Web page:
As lacemakers, we all belong to a lacemaking family of some kind – whether it is a local group or a modern online community. My lacemaking family is the ladies of Bridge Lacemakers in New Zealand.
The members of our group are spread across a wide area of the North Island and we meet regularly, alternating between Auckland and Cambridge, a town further south.
I usually go to the Cambridge meetings, as it is closest to my hometown. Cambridge – also known as The Town of Trees and Champions – is set in rich farming countryside on the banks of the Waikato River. The town has an old English charm and is memorable for its leafy streets, heritage buildings, antique shops, thoroughbred horse studs, and world champion rowers.
The members of our group range from very experienced lacemakers to complete beginners and everything in between. And as families go, this is where I had my first lessons in the do’s and don’ts, the how to’s and the how not to’s of lacemaking.
I will forever be grateful to my Bridge lace family who took the time and effort to point out all the lacemaking basics to me.
One of the very first lace lessons I was taught as a novice was a bit embarrassing at the time, but in hindsight, one of the best tips ever. It happened at one of the first workshops that I attended.
After a long and stressful morning of beginner’s lace making I was thrilled to escape my lace pillow when lunch was finally announced. But I soon had egg on my face when I was tapped on my shoulder, marched back to my lace pillow and unceremoniously told off for not having covered my lace with a cover cloth.
And that is how I learnt about the importance of using a cover cloth.
The point was reinforced one Saturday morning not too long ago when I was working on a bookmark. My trusty lacemaking companion, Leila the Persian cat, occupied her usual spot next to my lace pillow.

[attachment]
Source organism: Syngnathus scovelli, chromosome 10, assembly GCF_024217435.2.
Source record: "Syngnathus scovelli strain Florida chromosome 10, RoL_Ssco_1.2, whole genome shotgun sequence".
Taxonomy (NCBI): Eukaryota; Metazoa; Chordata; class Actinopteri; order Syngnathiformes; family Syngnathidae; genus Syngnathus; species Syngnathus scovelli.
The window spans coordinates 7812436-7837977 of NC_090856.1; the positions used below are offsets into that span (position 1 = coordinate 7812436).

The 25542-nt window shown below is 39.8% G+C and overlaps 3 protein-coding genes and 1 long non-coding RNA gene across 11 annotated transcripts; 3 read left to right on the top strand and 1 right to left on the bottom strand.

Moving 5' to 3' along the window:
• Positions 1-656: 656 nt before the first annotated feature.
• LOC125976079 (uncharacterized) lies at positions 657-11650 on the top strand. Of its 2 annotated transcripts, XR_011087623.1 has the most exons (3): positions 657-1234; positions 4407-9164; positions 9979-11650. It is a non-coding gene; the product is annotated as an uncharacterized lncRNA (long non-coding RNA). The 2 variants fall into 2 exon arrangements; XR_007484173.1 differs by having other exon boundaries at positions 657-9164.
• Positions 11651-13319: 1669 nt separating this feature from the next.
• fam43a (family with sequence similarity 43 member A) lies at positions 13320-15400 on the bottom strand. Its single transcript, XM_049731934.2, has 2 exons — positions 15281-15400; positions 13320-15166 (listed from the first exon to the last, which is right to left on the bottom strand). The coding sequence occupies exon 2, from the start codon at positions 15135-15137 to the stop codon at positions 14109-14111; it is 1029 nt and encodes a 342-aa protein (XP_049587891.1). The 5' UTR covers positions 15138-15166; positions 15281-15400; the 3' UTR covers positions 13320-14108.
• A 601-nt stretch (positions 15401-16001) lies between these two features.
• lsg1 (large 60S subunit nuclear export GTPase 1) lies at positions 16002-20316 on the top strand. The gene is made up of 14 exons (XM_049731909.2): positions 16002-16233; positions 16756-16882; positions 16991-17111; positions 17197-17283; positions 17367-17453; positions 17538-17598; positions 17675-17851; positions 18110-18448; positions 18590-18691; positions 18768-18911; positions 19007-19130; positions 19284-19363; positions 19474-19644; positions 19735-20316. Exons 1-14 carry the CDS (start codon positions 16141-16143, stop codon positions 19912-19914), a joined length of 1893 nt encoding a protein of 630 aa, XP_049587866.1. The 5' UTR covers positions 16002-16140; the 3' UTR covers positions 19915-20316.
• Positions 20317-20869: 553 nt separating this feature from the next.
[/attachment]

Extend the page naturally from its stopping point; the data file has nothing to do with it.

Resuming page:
I stepped away from my pillow for 5 minutes to go and make a cup of tea, and when I got back, this is what I found:
Leila had made herself comfortable on top of my lace pillow – undeterred by all the pins in the lace!
I have developed quite a thing for cover cloths over the years, and I am always on the look out for that special fabric for my collection. On a recent visit to the Tokyo International Great Quilt Festival, I found some beautiful blue woven fabric that works very well as a cover cloth.
My collection of cover cloths in the tin also tells the story of my lacemaking history. From the very first cover cloth that I bought at a lace meeting to all the cover cloths that I received over the years as gifts at various lace meetings and workshops.
For me, every cover cloth that I own conjures up a memory of a meeting, a lace occasion or a lacemaker. So here’s a big thank you to all the lacemakers who make and gift cover cloths.